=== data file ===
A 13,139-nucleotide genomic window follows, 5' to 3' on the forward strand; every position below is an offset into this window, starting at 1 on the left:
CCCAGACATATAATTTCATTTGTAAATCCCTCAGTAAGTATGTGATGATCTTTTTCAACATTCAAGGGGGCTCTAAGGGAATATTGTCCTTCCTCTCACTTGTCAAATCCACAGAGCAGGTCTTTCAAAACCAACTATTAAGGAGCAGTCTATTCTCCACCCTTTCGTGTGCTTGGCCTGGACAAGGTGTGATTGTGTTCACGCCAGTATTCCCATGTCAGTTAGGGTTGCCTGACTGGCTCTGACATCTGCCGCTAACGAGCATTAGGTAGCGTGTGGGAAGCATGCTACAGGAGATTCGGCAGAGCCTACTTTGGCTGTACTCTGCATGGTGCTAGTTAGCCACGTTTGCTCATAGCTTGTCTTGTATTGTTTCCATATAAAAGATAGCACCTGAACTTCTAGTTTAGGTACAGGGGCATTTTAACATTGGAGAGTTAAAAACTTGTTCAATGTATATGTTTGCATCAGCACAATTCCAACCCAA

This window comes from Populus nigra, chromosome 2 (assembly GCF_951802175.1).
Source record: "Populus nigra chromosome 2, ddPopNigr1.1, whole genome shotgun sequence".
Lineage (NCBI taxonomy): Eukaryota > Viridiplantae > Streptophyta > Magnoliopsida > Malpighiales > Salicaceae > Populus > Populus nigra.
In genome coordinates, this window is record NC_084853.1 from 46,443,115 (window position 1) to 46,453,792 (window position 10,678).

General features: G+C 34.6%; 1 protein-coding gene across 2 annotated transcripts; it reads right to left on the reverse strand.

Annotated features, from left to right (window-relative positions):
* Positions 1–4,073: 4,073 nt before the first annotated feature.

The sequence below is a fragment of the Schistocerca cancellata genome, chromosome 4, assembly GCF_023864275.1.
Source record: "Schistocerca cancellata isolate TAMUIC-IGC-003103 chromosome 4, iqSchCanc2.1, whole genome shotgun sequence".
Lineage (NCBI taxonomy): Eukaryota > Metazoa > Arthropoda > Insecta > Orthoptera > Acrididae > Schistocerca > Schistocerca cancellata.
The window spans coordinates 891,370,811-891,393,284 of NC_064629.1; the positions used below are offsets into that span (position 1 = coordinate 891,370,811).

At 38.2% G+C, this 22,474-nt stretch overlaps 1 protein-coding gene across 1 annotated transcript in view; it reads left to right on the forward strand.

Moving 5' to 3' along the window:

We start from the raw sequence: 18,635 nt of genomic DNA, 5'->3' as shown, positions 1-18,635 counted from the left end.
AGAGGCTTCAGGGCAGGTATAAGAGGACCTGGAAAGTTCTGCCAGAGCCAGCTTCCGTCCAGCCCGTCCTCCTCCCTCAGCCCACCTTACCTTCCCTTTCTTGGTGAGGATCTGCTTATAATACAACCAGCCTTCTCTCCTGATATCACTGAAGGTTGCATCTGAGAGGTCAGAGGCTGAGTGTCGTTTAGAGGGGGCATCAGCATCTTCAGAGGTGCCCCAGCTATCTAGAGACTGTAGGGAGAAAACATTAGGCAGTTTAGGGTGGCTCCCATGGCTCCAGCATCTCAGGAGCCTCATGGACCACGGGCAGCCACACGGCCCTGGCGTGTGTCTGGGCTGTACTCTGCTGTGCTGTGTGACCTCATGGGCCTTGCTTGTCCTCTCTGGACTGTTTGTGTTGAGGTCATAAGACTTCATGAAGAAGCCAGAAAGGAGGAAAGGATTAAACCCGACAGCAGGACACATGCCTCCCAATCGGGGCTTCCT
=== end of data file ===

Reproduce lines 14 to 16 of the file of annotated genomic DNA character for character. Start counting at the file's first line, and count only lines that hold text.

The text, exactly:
At 38.2% G+C, this 22,474-nt stretch overlaps 1 protein-coding gene across 1 annotated transcript in view; it reads left to right on the forward strand.

Moving 5' to 3' along the window:

We start from the raw sequence: 18,635 nt of genomic DNA, 5'->3' as shown, positions 1-18,635 counted from the left end.